Frank, through his book, helped Jeffrey price his work. It was a bit frightening when Jeffrey learned what his operating costs were. “But I have learned to say ‘no’ to customers who want to haggle over the price. I can’t compromise myself or my family. After all, I never lose money on a job I don’t take! Just last week, I turned down a homeowner who was beating me up on my price. Then, I got two great jobs for the same time slot. It’s a pleasure working for customers who understand that it’s money well spent to have the job done right. Just starting out, I realized I would have to work harder to earn my customers’ trust. Now, it’s wonderful to get their referrals.”

It has not been an easy start for Jeffrey, but he is off and running. Some big decisions lie in the near future. Jeffrey said, “I love doing what I do and I am excited to grow this business. It is scary to think about taking on employees. Can I find someone to learn this trade, to my standards? It’s not going to be easy because I am such a perfectionist. I just can’t do anything less than my best work!”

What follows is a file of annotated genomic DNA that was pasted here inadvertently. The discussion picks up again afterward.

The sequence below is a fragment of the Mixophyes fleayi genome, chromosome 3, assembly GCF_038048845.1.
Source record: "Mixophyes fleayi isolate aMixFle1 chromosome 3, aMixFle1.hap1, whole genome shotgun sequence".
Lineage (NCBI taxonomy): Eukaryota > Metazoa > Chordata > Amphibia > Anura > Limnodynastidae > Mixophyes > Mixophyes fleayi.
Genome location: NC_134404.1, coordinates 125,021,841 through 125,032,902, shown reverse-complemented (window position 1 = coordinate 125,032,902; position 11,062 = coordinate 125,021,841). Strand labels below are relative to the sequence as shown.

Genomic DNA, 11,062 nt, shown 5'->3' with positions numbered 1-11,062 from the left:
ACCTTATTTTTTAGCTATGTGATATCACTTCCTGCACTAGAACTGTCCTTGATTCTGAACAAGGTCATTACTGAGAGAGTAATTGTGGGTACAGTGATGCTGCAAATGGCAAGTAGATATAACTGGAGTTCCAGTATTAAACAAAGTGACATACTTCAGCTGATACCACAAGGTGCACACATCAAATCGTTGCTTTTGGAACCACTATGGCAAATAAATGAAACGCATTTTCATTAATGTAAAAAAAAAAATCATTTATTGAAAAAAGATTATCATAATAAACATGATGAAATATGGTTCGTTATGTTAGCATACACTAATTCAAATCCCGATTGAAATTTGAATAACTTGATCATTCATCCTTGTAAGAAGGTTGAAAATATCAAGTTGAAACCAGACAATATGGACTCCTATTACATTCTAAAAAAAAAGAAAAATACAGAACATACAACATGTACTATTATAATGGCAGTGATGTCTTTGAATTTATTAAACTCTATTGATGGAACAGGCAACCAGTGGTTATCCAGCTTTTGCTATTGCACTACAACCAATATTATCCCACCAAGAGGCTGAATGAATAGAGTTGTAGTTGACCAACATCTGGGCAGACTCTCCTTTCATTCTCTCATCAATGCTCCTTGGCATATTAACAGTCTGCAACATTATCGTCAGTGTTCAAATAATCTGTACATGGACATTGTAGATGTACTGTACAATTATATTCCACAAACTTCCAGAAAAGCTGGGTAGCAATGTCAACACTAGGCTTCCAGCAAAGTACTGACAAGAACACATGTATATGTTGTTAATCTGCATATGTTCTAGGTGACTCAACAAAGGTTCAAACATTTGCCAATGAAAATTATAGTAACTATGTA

Common Denominator: Irving Levi now oversees a fleet of more than 50 vehicles, a host of businesses and an upcoming third generation of Levis. But once upon a time it was just him and Morty. A fierce fire burns in him … it created the steel that built his organization and ignites those who will create its future. Jeffrey Young’s company is just beginning. But in 30 years, he will have one heck of a success story to share.

All the education and opportunity in the world is merely tinder for success. It takes a burning love. P.S. I stole the title Tales of Burning Love from a novel by Louise Erdrich. In spite of its name, the book has absolutely nothing to do with radiant heat.